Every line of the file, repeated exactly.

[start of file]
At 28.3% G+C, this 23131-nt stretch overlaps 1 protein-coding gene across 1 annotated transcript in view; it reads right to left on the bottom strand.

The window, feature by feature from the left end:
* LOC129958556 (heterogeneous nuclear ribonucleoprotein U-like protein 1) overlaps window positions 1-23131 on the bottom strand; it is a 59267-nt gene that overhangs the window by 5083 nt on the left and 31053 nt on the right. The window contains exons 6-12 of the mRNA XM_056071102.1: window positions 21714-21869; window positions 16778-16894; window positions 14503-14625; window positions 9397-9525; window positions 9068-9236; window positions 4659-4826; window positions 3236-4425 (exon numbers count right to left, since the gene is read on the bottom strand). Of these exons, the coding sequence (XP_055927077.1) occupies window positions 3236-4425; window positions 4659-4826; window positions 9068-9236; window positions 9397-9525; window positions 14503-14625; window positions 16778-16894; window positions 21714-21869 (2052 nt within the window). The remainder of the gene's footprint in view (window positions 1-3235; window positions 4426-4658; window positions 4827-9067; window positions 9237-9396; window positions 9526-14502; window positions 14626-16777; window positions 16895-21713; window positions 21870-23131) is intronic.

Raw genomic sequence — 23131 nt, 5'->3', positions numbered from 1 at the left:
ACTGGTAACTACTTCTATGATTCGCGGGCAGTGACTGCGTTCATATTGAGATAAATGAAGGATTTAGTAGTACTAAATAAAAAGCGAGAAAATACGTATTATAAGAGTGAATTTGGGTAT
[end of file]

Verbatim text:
At 28.3% G+C, this 23131-nt stretch overlaps 1 protein-coding gene across 1 annotated transcript in view; it reads right to left on the bottom strand.

The window, feature by feature from the left end:
* LOC129958556 (heterogeneous nuclear ribonucleoprotein U-like protein 1) overlaps window positions 1-23131 on the bottom strand; it is a 59267-nt gene that overhangs the window by 5083 nt on the left and 31053 nt on the right. The window contains exons 6-12 of the mRNA XM_056071102.1: window positions 21714-21869; window positions 16778-16894; window positions 14503-14625; window positions 9397-9525; window positions 9068-9236; window positions 4659-4826; window positions 3236-4425 (exon numbers count right to left, since the gene is read on the bottom strand). Of these exons, the coding sequence (XP_055927077.1) occupies window positions 3236-4425; window positions 4659-4826; window positions 9068-9236; window positions 9397-9525; window positions 14503-14625; window positions 16778-16894; window positions 21714-21869 (2052 nt within the window). The remainder of the gene's footprint in view (window positions 1-3235; window positions 4426-4658; window positions 4827-9067; window positions 9237-9396; window positions 9526-14502; window positions 14626-16777; window positions 16895-21713; window positions 21870-23131) is intronic.

Raw genomic sequence — 23131 nt, 5'->3', positions numbered from 1 at the left:
ACTGGTAACTACTTCTATGATTCGCGGGCAGTGACTGCGTTCATATTGAGATAAATGAAGGATTTAGTAGTACTAAATAAAAAGCGAGAAAATACGTATTATAAGAGTGAATTTGGGTAT